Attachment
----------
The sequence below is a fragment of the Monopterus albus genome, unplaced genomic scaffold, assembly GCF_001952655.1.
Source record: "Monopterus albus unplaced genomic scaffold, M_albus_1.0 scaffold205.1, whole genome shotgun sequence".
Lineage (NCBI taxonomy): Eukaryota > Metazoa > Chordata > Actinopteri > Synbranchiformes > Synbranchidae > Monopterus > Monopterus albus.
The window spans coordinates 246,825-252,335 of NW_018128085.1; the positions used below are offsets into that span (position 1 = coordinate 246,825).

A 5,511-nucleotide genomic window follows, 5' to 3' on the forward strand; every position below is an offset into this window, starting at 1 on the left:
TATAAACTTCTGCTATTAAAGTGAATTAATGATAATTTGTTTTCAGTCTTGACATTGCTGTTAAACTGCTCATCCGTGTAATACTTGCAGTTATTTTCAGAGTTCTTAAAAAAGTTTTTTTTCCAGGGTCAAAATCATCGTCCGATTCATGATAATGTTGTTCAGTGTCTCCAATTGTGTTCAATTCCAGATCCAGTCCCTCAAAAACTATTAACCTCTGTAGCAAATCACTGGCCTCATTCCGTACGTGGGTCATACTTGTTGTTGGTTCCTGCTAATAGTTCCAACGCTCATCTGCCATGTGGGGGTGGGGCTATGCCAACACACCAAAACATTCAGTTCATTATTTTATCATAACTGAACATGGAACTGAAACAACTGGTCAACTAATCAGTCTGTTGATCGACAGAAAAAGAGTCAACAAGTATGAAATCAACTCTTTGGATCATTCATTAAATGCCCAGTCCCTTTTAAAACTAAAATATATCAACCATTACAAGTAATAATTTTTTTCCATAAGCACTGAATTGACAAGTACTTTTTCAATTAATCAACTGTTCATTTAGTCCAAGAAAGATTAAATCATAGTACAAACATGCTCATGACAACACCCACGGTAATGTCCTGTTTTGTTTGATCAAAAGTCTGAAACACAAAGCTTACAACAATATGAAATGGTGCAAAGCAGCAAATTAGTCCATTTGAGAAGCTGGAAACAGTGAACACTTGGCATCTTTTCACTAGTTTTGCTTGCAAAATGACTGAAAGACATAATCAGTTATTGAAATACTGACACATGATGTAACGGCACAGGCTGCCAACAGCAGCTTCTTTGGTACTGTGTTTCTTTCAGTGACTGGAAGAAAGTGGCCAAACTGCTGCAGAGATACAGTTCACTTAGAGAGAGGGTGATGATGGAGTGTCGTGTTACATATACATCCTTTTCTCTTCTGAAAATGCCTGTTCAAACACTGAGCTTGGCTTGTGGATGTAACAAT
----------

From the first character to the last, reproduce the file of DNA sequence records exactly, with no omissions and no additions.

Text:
The sequence below is a fragment of the Monopterus albus genome, unplaced genomic scaffold, assembly GCF_001952655.1.
Source record: "Monopterus albus unplaced genomic scaffold, M_albus_1.0 scaffold205.1, whole genome shotgun sequence".
Lineage (NCBI taxonomy): Eukaryota > Metazoa > Chordata > Actinopteri > Synbranchiformes > Synbranchidae > Monopterus > Monopterus albus.
The window spans coordinates 246,825-252,335 of NW_018128085.1; the positions used below are offsets into that span (position 1 = coordinate 246,825).

A 5,511-nucleotide genomic window follows, 5' to 3' on the forward strand; every position below is an offset into this window, starting at 1 on the left:
TATAAACTTCTGCTATTAAAGTGAATTAATGATAATTTGTTTTCAGTCTTGACATTGCTGTTAAACTGCTCATCCGTGTAATACTTGCAGTTATTTTCAGAGTTCTTAAAAAAGTTTTTTTTCCAGGGTCAAAATCATCGTCCGATTCATGATAATGTTGTTCAGTGTCTCCAATTGTGTTCAATTCCAGATCCAGTCCCTCAAAAACTATTAACCTCTGTAGCAAATCACTGGCCTCATTCCGTACGTGGGTCATACTTGTTGTTGGTTCCTGCTAATAGTTCCAACGCTCATCTGCCATGTGGGGGTGGGGCTATGCCAACACACCAAAACATTCAGTTCATTATTTTATCATAACTGAACATGGAACTGAAACAACTGGTCAACTAATCAGTCTGTTGATCGACAGAAAAAGAGTCAACAAGTATGAAATCAACTCTTTGGATCATTCATTAAATGCCCAGTCCCTTTTAAAACTAAAATATATCAACCATTACAAGTAATAATTTTTTTCCATAAGCACTGAATTGACAAGTACTTTTTCAATTAATCAACTGTTCATTTAGTCCAAGAAAGATTAAATCATAGTACAAACATGCTCATGACAACACCCACGGTAATGTCCTGTTTTGTTTGATCAAAAGTCTGAAACACAAAGCTTACAACAATATGAAATGGTGCAAAGCAGCAAATTAGTCCATTTGAGAAGCTGGAAACAGTGAACACTTGGCATCTTTTCACTAGTTTTGCTTGCAAAATGACTGAAAGACATAATCAGTTATTGAAATACTGACACATGATGTAACGGCACAGGCTGCCAACAGCAGCTTCTTTGGTACTGTGTTTCTTTCAGTGACTGGAAGAAAGTGGCCAAACTGCTGCAGAGATACAGTTCACTTAGAGAGAGGGTGATGATGGAGTGTCGTGTTACATATACATCCTTTTCTCTTCTGAAAATGCCTGTTCAAACACTGAGCTTGGCTTGTGGATGTAACAAT